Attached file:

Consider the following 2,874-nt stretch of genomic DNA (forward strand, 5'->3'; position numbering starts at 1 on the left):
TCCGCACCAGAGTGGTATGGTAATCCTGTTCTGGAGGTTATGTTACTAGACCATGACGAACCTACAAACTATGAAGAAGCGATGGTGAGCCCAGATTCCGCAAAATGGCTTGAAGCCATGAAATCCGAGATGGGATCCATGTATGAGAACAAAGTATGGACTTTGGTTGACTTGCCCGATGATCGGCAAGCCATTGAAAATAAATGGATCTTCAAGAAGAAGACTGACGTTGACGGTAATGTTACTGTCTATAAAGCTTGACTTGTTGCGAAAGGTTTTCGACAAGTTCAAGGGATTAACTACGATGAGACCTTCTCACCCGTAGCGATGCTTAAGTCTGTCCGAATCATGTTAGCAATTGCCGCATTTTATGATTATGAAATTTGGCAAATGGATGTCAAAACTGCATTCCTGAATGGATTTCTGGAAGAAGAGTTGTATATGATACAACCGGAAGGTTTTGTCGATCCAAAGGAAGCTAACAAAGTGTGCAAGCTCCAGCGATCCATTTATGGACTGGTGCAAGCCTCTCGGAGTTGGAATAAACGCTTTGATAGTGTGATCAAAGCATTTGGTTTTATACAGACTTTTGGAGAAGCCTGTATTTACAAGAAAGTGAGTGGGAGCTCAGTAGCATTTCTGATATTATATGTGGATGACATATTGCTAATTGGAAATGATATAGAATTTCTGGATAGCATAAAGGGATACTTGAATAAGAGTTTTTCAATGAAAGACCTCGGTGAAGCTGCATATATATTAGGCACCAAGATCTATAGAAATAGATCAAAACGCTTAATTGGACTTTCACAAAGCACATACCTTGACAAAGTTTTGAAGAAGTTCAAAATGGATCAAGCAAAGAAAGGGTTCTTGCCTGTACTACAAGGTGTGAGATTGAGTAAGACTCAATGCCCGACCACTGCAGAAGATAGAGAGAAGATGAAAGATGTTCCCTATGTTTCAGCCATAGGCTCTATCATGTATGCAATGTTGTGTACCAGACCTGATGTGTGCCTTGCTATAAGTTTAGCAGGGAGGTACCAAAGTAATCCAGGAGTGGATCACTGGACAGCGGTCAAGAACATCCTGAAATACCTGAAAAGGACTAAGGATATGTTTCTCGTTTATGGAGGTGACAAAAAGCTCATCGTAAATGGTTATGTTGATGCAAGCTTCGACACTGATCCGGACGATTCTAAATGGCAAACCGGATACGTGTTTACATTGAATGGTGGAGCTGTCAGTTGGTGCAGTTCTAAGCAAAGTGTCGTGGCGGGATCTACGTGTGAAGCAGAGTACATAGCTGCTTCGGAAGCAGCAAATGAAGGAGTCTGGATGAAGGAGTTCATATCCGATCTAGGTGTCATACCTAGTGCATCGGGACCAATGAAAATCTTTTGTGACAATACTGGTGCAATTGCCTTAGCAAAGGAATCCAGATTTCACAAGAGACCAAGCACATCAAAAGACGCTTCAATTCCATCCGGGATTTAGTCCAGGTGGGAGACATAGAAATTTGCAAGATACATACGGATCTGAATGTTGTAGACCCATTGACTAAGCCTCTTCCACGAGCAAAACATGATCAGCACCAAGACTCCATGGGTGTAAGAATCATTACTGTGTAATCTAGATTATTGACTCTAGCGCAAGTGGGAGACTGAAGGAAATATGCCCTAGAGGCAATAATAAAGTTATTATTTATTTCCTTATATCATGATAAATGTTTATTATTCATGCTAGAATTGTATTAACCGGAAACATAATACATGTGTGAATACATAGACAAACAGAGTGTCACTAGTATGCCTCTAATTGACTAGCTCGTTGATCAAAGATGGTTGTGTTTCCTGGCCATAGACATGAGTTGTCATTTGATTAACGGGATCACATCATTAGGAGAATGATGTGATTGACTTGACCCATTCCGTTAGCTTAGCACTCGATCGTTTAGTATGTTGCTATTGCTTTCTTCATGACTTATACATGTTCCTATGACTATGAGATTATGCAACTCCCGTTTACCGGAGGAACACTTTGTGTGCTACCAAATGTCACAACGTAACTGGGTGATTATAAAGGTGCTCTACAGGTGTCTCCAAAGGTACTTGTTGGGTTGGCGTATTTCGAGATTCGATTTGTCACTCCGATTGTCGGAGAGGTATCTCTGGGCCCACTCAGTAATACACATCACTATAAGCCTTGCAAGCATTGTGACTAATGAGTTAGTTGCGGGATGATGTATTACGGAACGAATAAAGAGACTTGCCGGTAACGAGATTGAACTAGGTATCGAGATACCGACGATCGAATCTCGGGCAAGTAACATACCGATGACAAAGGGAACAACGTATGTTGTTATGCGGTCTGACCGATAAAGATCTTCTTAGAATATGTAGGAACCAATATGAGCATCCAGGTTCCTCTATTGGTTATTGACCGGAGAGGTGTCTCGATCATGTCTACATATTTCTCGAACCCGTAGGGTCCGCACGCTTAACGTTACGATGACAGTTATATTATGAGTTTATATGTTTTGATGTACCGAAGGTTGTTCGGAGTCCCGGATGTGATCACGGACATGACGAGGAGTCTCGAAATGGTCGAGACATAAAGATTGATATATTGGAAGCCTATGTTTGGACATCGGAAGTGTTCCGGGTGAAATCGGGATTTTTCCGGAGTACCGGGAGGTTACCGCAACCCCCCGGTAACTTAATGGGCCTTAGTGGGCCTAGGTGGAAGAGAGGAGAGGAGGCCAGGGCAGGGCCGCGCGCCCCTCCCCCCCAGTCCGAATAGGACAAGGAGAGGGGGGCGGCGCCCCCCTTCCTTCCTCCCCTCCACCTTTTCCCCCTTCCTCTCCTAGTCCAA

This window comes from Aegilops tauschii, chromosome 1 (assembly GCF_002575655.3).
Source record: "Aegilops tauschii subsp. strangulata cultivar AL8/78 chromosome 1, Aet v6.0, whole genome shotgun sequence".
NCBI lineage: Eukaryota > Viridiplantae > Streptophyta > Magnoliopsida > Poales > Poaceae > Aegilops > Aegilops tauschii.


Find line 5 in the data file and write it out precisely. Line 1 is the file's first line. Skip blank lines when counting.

NCBI lineage: Eukaryota > Viridiplantae > Streptophyta > Magnoliopsida > Poales > Poaceae > Aegilops > Aegilops tauschii.